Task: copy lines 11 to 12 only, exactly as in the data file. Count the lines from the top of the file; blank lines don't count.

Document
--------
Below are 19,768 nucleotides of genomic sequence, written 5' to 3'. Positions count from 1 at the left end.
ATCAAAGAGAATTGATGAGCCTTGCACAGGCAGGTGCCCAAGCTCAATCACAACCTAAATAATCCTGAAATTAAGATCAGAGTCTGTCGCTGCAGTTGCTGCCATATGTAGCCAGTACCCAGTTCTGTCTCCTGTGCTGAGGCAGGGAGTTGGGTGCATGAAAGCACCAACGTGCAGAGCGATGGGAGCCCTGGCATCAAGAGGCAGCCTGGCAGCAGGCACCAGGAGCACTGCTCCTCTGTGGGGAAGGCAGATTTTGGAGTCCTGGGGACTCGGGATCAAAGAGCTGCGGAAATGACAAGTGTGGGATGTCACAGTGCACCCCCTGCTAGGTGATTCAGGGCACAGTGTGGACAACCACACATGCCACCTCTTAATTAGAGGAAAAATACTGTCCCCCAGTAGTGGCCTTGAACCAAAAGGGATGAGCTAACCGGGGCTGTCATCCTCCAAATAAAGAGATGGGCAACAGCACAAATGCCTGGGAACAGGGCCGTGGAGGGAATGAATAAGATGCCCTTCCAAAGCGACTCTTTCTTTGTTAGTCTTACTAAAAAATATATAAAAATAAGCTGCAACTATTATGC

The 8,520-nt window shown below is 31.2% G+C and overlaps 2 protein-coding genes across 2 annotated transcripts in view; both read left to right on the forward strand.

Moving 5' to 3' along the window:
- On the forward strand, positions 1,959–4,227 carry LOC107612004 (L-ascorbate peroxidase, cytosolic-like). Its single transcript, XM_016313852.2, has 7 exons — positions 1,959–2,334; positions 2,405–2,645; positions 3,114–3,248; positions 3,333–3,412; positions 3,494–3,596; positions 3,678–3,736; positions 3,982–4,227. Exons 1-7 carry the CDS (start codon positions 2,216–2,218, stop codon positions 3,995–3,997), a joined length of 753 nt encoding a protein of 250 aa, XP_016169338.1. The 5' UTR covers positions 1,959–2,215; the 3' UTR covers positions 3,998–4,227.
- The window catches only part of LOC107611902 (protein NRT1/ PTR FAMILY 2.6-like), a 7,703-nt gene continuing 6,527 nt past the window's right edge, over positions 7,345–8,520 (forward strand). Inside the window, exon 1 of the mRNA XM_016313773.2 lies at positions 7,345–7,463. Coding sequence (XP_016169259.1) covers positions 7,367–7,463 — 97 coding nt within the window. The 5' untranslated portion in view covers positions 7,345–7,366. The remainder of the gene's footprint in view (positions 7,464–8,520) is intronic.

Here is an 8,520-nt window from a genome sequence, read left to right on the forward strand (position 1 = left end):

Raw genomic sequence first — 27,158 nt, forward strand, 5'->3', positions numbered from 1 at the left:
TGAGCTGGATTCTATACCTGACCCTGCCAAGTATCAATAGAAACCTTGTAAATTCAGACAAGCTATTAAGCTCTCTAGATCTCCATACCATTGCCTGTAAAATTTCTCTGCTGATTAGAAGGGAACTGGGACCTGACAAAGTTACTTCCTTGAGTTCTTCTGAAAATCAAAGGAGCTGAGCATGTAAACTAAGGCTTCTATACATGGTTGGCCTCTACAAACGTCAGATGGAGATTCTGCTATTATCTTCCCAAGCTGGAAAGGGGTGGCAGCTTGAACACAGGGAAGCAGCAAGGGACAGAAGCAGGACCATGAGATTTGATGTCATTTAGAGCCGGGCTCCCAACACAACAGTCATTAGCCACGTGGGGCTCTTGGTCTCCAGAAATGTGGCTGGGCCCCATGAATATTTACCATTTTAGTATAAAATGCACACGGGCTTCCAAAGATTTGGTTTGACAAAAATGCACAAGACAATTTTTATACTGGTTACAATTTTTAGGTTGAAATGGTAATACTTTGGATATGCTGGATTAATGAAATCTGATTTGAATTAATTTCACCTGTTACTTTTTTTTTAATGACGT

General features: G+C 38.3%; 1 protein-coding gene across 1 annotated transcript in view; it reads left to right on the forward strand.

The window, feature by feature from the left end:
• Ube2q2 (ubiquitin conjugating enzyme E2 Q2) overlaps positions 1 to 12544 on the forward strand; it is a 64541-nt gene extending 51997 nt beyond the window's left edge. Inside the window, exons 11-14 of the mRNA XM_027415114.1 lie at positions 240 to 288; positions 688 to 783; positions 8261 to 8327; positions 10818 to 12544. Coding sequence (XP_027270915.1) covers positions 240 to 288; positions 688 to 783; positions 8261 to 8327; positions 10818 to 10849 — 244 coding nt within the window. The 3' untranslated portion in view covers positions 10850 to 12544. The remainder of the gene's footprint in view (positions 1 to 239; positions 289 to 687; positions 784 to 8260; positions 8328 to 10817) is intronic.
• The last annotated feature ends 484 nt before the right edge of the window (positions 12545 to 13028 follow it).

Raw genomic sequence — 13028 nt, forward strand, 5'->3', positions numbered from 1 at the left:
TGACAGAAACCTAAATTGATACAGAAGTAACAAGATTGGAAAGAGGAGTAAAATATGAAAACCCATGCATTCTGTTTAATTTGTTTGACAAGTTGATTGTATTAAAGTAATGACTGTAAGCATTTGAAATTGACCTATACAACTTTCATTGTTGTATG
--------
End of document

The window, feature by feature from the left end:
• Ube2q2 (ubiquitin conjugating enzyme E2 Q2) overlaps positions 1 to 12544 on the forward strand; it is a 64541-nt gene extending 51997 nt beyond the window's left edge. Inside the window, exons 11-14 of the mRNA XM_027415114.1 lie at positions 240 to 288; positions 688 to 783; positions 8261 to 8327; positions 10818 to 12544. Coding sequence (XP_027270915.1) covers positions 240 to 288; positions 688 to 783; positions 8261 to 8327; positions 10818 to 10849 — 244 coding nt within the window. The 3' untranslated portion in view covers positions 10850 to 12544. The remainder of the gene's footprint in view (positions 1 to 239; positions 289 to 687; positions 784 to 8260; positions 8328 to 10817) is intronic.